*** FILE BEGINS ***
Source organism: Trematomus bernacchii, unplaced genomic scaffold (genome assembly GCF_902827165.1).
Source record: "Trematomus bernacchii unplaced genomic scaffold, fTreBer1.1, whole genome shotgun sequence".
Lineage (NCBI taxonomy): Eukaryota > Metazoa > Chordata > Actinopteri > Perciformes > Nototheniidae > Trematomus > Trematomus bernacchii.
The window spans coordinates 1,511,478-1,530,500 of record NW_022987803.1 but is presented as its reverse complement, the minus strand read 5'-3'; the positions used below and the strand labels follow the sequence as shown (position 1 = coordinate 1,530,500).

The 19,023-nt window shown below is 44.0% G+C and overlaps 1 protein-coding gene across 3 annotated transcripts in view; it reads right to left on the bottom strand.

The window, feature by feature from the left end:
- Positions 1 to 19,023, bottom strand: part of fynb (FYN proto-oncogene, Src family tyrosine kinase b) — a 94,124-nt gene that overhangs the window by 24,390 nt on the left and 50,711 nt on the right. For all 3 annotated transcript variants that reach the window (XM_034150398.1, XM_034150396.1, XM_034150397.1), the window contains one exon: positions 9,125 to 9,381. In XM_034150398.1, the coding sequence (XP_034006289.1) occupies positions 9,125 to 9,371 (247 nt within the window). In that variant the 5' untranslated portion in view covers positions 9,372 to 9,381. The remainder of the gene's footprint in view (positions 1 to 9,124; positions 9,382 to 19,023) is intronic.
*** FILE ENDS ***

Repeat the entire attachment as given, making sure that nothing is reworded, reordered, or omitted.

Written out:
Source organism: Trematomus bernacchii, unplaced genomic scaffold (genome assembly GCF_902827165.1).
Source record: "Trematomus bernacchii unplaced genomic scaffold, fTreBer1.1, whole genome shotgun sequence".
Lineage (NCBI taxonomy): Eukaryota > Metazoa > Chordata > Actinopteri > Perciformes > Nototheniidae > Trematomus > Trematomus bernacchii.
The window spans coordinates 1,511,478-1,530,500 of record NW_022987803.1 but is presented as its reverse complement, the minus strand read 5'-3'; the positions used below and the strand labels follow the sequence as shown (position 1 = coordinate 1,530,500).

The 19,023-nt window shown below is 44.0% G+C and overlaps 1 protein-coding gene across 3 annotated transcripts in view; it reads right to left on the bottom strand.

The window, feature by feature from the left end:
- Positions 1 to 19,023, bottom strand: part of fynb (FYN proto-oncogene, Src family tyrosine kinase b) — a 94,124-nt gene that overhangs the window by 24,390 nt on the left and 50,711 nt on the right. For all 3 annotated transcript variants that reach the window (XM_034150398.1, XM_034150396.1, XM_034150397.1), the window contains one exon: positions 9,125 to 9,381. In XM_034150398.1, the coding sequence (XP_034006289.1) occupies positions 9,125 to 9,371 (247 nt within the window). In that variant the 5' untranslated portion in view covers positions 9,372 to 9,381. The remainder of the gene's footprint in view (positions 1 to 9,124; positions 9,382 to 19,023) is intronic.